Finally, and although speculative, we also hypothesize that the accelerated infection and destruction of intestinal CD4+ T cells resulting from this increased turnover in neonates may explain the more rapid progression to disease in HIV-infected infants. It has been proposed that failure to replenish the central memory CD4+ T-cell pool triggers the onset of AIDS in SIV-infected adult macaques.23 Although we and others have shown that failure to maintain a minimum level of intestinal CD4+ T cells results in the onset of AIDS,23,29 the mechanism(s) by which intestinal CD4+ T cells lose the capacity to regenerate remains a mystery. However, if there is a finite pool of intestinal/tissue CD4+ T-cell precursors or stem cells, sustained, selective infection and destruction of dividing CD4+ T cells may explain the more rapid progression to disease in the infected neonatal host, as the constitutively elevated T-cell turnover in neonates may result in a more sustained pool of viral target cells for HIV infection and replication in early infection (explaining sustained high viremia) but also may result in a more rapid exhaustion of a finite precursor pool, resulting in faster progression to AIDS. Furthermore, because proliferating cells are selectively infected, this suggests that early immune responses to environmental antigens may be more significantly impaired in the neonatal host than adults, because most of the responding memory CD4+ T cells are being eliminated practically as fast as they can divide, which almost certainly results in impaired T-cell help in this critical stage of immunologic development. This may be one reason CD8+ T-cell proliferation is not sustained in later SIV infection of neonates (Figure 5), because CD4+ T-cell help is required for sustained CD8+ T-cell responses.30 It is also conceivable that such impairment of CD8+ T cells could also play a role in the sustained plasma high plasma viremia, in addition to the increased CD4+ T-cell proliferation. However, we did not perform immune response assays in these studies and only speculate of impaired immune responses here.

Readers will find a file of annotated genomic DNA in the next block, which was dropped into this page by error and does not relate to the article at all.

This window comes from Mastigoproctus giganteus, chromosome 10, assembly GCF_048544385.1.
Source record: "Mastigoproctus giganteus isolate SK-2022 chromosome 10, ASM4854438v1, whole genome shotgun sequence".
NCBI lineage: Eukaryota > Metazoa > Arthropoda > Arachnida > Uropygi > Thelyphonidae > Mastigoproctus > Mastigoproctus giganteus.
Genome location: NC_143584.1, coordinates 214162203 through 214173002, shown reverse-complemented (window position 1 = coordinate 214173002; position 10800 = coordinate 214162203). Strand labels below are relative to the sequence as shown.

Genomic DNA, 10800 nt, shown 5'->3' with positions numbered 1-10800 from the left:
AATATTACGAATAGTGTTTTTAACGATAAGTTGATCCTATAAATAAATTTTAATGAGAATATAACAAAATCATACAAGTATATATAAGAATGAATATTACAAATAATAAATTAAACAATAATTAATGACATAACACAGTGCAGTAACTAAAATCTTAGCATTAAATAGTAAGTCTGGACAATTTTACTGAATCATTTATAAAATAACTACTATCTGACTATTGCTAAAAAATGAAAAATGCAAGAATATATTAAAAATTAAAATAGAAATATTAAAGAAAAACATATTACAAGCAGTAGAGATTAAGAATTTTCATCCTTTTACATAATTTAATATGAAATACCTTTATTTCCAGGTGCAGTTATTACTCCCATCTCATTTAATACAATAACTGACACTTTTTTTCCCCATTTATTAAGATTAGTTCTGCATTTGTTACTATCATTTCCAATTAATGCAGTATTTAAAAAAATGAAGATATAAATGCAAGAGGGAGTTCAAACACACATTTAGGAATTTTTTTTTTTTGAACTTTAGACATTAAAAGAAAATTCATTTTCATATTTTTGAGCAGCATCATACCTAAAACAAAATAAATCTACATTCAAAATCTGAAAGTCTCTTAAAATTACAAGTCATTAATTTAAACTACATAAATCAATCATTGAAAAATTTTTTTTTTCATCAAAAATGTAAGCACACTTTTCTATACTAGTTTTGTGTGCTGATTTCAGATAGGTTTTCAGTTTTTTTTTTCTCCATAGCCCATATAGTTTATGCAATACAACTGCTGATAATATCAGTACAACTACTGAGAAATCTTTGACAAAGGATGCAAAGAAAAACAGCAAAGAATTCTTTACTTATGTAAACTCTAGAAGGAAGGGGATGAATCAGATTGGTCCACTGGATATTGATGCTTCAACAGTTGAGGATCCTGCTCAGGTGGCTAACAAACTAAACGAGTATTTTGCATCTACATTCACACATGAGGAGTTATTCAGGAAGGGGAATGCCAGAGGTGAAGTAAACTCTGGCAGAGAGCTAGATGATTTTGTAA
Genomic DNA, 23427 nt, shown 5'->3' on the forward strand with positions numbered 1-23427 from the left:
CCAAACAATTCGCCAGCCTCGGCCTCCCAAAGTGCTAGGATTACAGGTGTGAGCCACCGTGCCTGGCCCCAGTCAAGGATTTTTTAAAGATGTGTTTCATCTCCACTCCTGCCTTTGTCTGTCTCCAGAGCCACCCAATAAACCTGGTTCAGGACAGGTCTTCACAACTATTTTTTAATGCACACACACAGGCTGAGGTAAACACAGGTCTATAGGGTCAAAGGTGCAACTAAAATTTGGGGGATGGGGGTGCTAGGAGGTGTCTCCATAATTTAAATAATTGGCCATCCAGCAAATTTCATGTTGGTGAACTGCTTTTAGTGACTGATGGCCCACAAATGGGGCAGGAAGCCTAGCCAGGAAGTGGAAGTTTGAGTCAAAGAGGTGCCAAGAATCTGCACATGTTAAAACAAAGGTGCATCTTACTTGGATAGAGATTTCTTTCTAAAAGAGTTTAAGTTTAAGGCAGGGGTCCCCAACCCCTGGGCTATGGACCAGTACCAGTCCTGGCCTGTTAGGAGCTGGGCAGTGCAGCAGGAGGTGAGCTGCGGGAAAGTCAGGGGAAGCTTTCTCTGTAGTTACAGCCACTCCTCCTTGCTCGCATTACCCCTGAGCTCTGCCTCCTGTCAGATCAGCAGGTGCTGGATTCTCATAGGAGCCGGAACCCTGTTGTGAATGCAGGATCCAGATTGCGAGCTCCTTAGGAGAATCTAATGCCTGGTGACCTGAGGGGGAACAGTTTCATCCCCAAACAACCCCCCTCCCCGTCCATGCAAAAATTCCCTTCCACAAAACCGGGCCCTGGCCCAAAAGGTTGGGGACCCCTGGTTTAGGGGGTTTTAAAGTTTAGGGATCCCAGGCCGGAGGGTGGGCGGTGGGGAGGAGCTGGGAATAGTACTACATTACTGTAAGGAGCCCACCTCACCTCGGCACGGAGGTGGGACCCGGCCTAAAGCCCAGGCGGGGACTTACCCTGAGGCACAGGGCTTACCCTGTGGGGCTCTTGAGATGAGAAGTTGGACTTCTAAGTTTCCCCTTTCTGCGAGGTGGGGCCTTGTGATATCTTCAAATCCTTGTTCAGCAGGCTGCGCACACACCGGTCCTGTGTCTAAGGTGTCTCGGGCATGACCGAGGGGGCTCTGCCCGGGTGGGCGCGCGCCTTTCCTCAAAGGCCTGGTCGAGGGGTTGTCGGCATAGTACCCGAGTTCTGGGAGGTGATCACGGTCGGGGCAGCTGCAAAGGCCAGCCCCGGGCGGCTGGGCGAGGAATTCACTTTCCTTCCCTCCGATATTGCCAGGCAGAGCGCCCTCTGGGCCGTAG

In summary, these data indicate that neonates have markedly increased rates of CD4+ T-cell turnover compared with adults, and these cells are selectively infected and eliminated in early SIV infection, especially in the intestine. The fact that dividing CD4+ T cells are selectively infected may explain many of the differences in the course of neonatal and adult HIV infection including the sustained peak viremia, more rapid progression to AIDS, and perhaps even some of the unique clinical manifestations of pediatric AIDS, including the increased susceptibility of neonates to opportunistic infections, particularly in mucosal tissues.1 If so, perhaps antigenic exposures, through dietary modifications, or other therapeutic approaches may eventually be used in combination with antiretrovirals to help control HIV replication and preserve mucosal immune function in HIV-infected neonatal hosts.